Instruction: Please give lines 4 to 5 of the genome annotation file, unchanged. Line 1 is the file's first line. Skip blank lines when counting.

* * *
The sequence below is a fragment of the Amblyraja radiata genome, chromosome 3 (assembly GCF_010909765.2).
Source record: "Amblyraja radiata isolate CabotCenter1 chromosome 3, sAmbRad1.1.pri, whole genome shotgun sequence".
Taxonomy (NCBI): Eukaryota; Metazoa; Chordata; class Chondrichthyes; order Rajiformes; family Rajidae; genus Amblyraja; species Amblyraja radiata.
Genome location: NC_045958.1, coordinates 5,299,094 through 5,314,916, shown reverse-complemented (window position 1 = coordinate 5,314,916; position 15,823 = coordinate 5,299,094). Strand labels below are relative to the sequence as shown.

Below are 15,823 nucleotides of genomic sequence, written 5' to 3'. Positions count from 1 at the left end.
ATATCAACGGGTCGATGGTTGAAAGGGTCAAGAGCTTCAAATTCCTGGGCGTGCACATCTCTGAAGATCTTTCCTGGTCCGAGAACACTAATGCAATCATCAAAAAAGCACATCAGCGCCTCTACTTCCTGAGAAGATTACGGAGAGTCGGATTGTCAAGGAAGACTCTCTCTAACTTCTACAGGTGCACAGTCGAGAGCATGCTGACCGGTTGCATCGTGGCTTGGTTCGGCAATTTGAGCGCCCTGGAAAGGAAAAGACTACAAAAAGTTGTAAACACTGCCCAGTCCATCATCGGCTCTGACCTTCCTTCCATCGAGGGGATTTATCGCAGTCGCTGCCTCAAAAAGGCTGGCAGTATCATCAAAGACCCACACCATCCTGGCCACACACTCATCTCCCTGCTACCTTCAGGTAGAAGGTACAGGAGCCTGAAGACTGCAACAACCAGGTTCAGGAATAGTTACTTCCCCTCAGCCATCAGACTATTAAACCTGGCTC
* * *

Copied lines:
Genome location: NC_045958.1, coordinates 5,299,094 through 5,314,916, shown reverse-complemented (window position 1 = coordinate 5,314,916; position 15,823 = coordinate 5,299,094). Strand labels below are relative to the sequence as shown.

Below are 15,823 nucleotides of genomic sequence, written 5' to 3'. Positions count from 1 at the left end.